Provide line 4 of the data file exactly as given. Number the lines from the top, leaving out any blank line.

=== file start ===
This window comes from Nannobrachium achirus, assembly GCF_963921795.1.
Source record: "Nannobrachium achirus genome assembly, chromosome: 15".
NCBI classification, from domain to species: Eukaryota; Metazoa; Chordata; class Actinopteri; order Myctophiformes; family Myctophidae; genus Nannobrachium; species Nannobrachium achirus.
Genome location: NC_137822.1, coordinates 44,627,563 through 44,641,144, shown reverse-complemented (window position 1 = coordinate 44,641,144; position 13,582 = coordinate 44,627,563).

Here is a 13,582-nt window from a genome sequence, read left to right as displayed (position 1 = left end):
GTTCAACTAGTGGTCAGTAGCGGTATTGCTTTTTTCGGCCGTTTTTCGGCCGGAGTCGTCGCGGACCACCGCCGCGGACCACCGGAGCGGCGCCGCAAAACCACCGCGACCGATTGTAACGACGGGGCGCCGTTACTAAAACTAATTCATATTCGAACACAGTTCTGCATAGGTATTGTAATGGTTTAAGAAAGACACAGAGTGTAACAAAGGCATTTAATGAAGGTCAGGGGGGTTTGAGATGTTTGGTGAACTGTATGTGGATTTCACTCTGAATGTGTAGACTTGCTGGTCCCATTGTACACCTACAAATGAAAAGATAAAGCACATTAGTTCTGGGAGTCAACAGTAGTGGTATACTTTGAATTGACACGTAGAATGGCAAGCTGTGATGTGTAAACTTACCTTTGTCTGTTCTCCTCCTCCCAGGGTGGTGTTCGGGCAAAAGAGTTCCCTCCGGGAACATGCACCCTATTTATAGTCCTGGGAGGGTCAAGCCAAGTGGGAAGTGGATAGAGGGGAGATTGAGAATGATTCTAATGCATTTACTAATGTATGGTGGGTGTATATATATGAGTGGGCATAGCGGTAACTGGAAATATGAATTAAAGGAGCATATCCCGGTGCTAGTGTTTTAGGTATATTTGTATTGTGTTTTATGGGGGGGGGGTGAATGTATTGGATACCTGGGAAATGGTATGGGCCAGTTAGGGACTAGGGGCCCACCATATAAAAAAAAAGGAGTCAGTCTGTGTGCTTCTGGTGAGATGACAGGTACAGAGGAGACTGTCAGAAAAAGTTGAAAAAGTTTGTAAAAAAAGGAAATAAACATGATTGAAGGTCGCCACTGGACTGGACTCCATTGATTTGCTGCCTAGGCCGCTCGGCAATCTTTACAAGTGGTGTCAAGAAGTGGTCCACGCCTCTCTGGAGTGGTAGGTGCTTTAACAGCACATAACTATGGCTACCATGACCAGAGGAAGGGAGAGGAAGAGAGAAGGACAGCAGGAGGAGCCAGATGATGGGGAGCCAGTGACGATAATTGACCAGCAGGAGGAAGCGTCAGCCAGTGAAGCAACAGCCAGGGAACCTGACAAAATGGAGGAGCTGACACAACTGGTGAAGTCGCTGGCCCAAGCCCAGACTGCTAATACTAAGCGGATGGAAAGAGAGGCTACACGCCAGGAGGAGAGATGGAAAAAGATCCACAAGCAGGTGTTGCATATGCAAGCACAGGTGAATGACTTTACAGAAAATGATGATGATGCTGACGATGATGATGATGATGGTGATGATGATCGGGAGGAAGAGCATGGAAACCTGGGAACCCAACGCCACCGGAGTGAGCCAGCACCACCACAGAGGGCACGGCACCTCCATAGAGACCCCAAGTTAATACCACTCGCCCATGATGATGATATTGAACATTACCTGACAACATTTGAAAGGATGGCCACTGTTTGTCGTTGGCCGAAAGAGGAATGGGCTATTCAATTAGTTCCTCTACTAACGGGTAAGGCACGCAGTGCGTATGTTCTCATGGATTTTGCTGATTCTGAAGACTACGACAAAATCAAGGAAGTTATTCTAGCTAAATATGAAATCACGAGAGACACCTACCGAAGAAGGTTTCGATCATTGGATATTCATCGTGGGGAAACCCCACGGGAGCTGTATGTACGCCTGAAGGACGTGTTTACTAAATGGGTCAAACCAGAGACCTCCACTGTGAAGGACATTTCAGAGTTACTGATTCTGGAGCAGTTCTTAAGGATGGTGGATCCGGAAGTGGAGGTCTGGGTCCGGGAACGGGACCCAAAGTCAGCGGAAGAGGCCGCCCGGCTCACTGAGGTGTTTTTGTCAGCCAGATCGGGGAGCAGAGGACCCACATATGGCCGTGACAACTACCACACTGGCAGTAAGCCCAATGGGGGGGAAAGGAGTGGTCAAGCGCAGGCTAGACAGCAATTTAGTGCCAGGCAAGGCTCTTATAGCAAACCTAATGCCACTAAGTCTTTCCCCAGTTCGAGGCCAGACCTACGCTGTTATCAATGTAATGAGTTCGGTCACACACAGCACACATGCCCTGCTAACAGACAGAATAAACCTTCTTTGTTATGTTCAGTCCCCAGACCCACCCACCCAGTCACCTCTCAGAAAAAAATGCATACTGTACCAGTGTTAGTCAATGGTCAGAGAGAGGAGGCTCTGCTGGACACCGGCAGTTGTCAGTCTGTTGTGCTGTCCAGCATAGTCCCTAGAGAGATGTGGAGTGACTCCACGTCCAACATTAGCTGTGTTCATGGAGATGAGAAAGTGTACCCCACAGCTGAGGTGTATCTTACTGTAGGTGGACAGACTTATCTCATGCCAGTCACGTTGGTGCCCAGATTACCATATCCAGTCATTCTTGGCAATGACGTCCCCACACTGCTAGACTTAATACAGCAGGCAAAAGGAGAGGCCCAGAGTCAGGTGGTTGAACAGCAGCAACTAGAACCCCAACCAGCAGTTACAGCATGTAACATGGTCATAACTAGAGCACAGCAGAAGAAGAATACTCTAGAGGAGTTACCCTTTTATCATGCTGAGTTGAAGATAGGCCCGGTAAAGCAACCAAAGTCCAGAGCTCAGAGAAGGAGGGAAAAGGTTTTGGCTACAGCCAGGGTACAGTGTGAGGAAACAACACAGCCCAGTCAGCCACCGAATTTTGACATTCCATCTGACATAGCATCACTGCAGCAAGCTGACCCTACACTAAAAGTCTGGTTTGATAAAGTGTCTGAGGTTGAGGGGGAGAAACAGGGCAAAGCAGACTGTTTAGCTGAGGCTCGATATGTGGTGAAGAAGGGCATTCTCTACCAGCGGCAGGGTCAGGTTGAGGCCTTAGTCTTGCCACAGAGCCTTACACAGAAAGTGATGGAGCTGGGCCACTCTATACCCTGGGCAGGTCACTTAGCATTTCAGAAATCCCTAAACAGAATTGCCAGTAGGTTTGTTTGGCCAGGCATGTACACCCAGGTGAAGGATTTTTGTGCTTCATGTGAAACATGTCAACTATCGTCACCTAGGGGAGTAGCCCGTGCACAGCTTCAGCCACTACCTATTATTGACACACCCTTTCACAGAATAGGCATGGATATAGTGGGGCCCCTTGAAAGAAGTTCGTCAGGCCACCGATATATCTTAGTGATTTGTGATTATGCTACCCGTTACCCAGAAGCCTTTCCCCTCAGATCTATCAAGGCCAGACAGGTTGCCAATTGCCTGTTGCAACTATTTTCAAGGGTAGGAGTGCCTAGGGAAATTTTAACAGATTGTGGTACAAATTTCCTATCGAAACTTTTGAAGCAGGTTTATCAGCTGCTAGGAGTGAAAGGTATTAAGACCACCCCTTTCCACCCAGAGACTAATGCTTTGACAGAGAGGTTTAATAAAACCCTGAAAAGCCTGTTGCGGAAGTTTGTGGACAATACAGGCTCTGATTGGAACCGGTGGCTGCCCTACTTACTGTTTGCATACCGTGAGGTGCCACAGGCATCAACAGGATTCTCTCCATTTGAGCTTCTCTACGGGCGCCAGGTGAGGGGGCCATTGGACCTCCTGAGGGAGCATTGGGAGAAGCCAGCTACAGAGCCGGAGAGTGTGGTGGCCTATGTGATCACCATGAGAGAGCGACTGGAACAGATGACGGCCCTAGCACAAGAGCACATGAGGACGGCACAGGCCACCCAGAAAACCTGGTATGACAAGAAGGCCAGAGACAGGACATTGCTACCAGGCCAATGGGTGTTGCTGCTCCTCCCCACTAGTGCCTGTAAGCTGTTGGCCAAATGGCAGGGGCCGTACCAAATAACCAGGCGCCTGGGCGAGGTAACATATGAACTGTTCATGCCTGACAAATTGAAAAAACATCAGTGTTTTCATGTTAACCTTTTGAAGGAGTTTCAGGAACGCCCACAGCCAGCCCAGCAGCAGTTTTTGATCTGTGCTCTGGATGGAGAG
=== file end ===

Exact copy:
Genome location: NC_137822.1, coordinates 44,627,563 through 44,641,144, shown reverse-complemented (window position 1 = coordinate 44,641,144; position 13,582 = coordinate 44,627,563).